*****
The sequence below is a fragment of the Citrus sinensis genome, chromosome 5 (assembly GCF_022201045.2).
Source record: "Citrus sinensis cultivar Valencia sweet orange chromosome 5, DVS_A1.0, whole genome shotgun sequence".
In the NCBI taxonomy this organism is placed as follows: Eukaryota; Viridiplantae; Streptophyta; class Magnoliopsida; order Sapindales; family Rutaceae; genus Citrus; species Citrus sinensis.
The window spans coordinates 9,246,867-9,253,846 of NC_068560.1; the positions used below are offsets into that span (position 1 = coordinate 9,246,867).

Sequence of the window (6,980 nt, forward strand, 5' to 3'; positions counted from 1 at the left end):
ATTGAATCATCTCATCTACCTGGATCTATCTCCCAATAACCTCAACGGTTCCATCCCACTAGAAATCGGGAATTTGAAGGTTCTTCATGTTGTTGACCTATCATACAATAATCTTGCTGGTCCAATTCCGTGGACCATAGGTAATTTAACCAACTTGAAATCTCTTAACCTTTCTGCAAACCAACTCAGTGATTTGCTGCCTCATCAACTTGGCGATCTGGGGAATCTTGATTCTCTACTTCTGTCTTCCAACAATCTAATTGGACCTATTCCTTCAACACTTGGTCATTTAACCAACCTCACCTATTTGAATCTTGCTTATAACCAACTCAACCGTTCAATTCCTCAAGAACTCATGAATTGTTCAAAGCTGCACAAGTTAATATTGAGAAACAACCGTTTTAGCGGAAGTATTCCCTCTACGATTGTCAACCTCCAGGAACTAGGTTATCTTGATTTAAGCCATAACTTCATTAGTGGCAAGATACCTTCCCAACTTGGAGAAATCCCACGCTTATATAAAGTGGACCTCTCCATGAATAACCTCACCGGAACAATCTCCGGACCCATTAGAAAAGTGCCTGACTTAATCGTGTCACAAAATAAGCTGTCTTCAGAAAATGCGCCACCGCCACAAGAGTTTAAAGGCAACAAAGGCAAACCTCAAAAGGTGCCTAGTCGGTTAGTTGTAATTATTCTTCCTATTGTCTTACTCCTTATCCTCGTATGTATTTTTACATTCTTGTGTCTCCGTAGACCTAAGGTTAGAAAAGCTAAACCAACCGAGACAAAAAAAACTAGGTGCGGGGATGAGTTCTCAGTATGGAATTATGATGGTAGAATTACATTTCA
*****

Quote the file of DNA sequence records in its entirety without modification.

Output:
The sequence below is a fragment of the Citrus sinensis genome, chromosome 5 (assembly GCF_022201045.2).
Source record: "Citrus sinensis cultivar Valencia sweet orange chromosome 5, DVS_A1.0, whole genome shotgun sequence".
In the NCBI taxonomy this organism is placed as follows: Eukaryota; Viridiplantae; Streptophyta; class Magnoliopsida; order Sapindales; family Rutaceae; genus Citrus; species Citrus sinensis.
The window spans coordinates 9,246,867-9,253,846 of NC_068560.1; the positions used below are offsets into that span (position 1 = coordinate 9,246,867).

Sequence of the window (6,980 nt, forward strand, 5' to 3'; positions counted from 1 at the left end):
ATTGAATCATCTCATCTACCTGGATCTATCTCCCAATAACCTCAACGGTTCCATCCCACTAGAAATCGGGAATTTGAAGGTTCTTCATGTTGTTGACCTATCATACAATAATCTTGCTGGTCCAATTCCGTGGACCATAGGTAATTTAACCAACTTGAAATCTCTTAACCTTTCTGCAAACCAACTCAGTGATTTGCTGCCTCATCAACTTGGCGATCTGGGGAATCTTGATTCTCTACTTCTGTCTTCCAACAATCTAATTGGACCTATTCCTTCAACACTTGGTCATTTAACCAACCTCACCTATTTGAATCTTGCTTATAACCAACTCAACCGTTCAATTCCTCAAGAACTCATGAATTGTTCAAAGCTGCACAAGTTAATATTGAGAAACAACCGTTTTAGCGGAAGTATTCCCTCTACGATTGTCAACCTCCAGGAACTAGGTTATCTTGATTTAAGCCATAACTTCATTAGTGGCAAGATACCTTCCCAACTTGGAGAAATCCCACGCTTATATAAAGTGGACCTCTCCATGAATAACCTCACCGGAACAATCTCCGGACCCATTAGAAAAGTGCCTGACTTAATCGTGTCACAAAATAAGCTGTCTTCAGAAAATGCGCCACCGCCACAAGAGTTTAAAGGCAACAAAGGCAAACCTCAAAAGGTGCCTAGTCGGTTAGTTGTAATTATTCTTCCTATTGTCTTACTCCTTATCCTCGTATGTATTTTTACATTCTTGTGTCTCCGTAGACCTAAGGTTAGAAAAGCTAAACCAACCGAGACAAAAAAAACTAGGTGCGGGGATGAGTTCTCAGTATGGAATTATGATGGTAGAATTACATTTCA